Richard Florida has a post celebrating the Creative Class (surprise!) and walkability. He calls it "America's Most Walkable Cities". Using Nate berg's analysis of how much of each city is above average for walkability, Florida correlates high scoring cities to his preferred metrics of urban health: average income, high-tech industry, gay index, bohemian index, creative class, human capital and patents per capita.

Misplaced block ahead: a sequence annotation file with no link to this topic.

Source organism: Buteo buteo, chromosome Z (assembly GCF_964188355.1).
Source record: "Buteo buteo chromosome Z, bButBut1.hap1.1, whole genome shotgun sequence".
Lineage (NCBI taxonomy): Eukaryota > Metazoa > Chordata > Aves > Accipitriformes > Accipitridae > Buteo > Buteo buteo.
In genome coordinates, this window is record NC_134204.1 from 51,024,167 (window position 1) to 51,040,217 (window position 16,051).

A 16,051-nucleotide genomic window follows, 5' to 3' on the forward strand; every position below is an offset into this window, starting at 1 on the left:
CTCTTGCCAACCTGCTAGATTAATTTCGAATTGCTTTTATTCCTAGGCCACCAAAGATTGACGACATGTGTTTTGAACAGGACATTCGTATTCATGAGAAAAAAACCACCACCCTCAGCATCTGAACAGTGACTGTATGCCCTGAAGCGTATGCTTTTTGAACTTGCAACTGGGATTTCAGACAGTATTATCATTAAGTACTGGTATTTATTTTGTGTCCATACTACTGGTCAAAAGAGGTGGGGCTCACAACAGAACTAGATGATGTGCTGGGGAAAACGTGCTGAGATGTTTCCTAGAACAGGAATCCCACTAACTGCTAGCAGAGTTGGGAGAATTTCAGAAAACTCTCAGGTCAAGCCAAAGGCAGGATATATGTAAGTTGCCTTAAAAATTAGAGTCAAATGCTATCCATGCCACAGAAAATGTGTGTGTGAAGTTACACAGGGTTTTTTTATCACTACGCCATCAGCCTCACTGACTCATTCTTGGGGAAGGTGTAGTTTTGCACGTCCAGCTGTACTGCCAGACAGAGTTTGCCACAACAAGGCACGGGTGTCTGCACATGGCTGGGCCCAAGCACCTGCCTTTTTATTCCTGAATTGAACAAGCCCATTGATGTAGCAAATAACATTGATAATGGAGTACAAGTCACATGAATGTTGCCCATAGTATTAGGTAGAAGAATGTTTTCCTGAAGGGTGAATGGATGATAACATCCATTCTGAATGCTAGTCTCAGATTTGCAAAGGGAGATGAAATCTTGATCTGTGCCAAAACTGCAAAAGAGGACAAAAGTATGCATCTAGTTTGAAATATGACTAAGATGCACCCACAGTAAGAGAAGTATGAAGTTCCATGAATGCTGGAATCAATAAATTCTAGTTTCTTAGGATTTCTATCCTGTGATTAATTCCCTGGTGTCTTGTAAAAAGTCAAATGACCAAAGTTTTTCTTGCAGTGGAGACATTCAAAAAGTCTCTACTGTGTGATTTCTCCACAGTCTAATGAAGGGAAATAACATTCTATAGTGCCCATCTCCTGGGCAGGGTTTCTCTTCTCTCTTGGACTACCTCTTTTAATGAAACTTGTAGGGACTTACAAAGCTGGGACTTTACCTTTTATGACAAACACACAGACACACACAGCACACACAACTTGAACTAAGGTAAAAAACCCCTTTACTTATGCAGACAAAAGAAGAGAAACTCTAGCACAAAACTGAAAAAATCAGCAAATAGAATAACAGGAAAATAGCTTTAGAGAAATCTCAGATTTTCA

First, never mind that Berg's calculations are for central cities yet Florida refers to them as metro areas and calculates his metrics with metro areas data. That's the wrong way to do it, but it doesn't really matter in this case. Second, and more importantly, he finds that average income has a strong correlation to walkability (.64). This is the strongest of all his metrics, and it suggests a hidden factor that ought to be included: the price of real estate! Wages are higher because the cost of living is higher! Real estate is extremely valuable in San Fransisco, Boston, New York, Washington, etc. As the price of real estate goes up, people and firms consume less of it and build more densely on what they do buy (parking requirements and other zoning controls not withstanding). This pushes people and places closer together and increases walkability regardless of how many patents per capita there are.